[ strag-uhl ]
/ ˈstræg əl /
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verb (used without object), strag·gled, strag·gling.
to stray from the road, course, or line of march.
to wander about in a scattered fashion; ramble.
to spread or be spread in a scattered fashion or at irregular intervals: The trees straggle over the countryside.
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Origin of straggle
1350–1400; Middle English straglen< ?
OTHER WORDS FROM stragglestraggler, nounstrag·gling·ly, adverb
Dictionary.com Unabridged Based on the Random House Unabridged Dictionary, © Random House, Inc. 2023
How to use straggle in a sentence
I was totally unprepared and only got one arm around, the other was left straggling and I accidentally cupped his balls.Penis Beakers and Constipated Dolls: What Mothers REALLY Want To Know|Tom Sykes|October 11, 2013|DAILY BEAST
The girl was alone, lying with her head upon the table, and her hair straggling over it.Oliver Twist, Vol. II (of 3)|Charles Dickens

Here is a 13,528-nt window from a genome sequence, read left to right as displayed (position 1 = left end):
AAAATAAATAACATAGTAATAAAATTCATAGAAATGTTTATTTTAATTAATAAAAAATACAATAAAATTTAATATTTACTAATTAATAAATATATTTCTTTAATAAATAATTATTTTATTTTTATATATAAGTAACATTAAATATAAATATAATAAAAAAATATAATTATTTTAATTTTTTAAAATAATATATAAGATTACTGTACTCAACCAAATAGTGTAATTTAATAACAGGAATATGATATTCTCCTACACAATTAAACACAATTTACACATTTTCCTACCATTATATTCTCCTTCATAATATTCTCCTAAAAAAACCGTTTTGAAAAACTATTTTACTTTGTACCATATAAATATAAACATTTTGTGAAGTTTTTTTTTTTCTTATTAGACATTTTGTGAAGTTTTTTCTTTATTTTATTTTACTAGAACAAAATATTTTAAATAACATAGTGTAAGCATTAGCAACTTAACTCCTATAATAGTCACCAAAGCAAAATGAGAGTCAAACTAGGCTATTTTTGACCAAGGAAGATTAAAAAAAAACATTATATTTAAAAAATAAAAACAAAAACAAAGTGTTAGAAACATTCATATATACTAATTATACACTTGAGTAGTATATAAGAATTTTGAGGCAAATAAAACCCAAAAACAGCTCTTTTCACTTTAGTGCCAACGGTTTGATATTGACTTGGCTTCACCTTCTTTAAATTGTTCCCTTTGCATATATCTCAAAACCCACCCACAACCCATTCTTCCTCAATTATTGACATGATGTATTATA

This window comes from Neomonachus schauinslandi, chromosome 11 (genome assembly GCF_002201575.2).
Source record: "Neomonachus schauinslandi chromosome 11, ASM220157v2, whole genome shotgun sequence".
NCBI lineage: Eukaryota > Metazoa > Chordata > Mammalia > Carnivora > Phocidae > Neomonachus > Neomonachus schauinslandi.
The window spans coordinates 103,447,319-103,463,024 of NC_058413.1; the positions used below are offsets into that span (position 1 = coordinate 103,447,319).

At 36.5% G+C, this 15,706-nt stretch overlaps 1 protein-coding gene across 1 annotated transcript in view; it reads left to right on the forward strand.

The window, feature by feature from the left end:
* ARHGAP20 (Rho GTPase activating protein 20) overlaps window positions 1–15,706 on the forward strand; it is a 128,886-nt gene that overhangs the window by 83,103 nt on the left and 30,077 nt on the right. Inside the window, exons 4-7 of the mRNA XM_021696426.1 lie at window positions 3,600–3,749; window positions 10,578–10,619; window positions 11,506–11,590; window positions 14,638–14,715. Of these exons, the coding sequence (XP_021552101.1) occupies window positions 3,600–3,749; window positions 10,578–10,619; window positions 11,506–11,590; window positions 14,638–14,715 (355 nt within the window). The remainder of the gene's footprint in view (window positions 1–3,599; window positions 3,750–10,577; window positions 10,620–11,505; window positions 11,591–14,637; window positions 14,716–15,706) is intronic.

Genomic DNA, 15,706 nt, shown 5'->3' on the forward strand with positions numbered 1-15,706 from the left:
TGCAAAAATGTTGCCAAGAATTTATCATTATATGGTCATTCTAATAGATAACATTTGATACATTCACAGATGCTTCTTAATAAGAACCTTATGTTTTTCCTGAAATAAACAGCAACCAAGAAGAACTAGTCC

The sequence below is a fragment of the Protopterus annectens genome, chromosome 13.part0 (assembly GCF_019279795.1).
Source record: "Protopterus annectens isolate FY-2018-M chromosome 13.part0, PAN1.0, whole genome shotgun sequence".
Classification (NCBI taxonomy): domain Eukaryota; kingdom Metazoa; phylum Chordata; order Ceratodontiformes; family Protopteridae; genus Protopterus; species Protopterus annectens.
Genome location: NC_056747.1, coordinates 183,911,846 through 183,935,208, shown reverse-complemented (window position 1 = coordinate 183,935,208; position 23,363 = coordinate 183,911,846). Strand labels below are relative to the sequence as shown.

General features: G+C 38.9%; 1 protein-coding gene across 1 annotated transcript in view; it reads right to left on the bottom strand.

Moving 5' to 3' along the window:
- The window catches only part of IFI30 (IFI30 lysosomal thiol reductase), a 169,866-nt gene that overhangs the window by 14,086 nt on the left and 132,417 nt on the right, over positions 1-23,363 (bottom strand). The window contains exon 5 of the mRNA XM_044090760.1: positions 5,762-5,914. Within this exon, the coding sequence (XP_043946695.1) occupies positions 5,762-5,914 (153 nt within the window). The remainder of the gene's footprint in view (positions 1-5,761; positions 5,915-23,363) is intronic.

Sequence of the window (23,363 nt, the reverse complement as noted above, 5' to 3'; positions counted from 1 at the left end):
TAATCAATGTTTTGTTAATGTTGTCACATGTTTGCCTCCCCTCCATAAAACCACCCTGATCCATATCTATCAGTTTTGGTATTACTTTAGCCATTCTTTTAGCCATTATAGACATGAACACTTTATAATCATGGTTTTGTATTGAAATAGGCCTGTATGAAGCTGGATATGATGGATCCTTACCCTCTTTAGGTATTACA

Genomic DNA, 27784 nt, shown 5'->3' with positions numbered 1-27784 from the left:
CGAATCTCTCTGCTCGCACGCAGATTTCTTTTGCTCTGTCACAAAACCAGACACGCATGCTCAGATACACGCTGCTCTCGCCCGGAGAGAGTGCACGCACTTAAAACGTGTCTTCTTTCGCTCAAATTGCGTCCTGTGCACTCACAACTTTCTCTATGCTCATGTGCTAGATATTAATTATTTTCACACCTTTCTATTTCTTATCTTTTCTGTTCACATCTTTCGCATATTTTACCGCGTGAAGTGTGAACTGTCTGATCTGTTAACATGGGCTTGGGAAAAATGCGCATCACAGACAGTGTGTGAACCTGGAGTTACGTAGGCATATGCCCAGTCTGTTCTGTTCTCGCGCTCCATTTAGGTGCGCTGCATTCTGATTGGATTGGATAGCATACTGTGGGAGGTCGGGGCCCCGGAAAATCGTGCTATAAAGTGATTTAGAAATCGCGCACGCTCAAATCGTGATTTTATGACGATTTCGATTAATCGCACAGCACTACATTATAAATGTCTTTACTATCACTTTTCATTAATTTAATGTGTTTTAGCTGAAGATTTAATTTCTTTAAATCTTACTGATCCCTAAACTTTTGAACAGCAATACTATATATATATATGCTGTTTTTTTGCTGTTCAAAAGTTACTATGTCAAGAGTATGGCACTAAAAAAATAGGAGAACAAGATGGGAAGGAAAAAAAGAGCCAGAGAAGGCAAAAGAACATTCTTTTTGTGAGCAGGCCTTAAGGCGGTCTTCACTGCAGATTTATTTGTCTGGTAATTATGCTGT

They are straggling, and have wide and apparently deep channels between them.
By and by, a straggling birch bluff rose blackly across their way, but nobody swung wide.Winston of the Prairie|Harold Bindloss
The edge of the reef off the latter island is not well defined, for we passed several straggling rocks.
Around us rose the broken, straggling walls, bare and bleak, without a shred of ivy or wall-flower to hide their grim nakedness.British Highways And Byways From A Motor Car|Thomas D. Murphy
British Dictionary definitions for straggle
/ (ˈstræɡəl) /
to go, come, or spread in a rambling or irregular way; stray
to linger behind or wander from a main line or part
Derived forms of stragglestraggler, nounstraggling, adjectivestragglingly, adverbstraggly, adjective
Word Origin for straggle
C14: of uncertain origin; perhaps related to strake and stretch
Collins English Dictionary - Complete & Unabridged 2012 Digital Edition © William Collins Sons & Co. Ltd. 1979, 1986 © HarperCollins Publishers 1998, 2000, 2003, 2005, 2006, 2007, 2009, 2012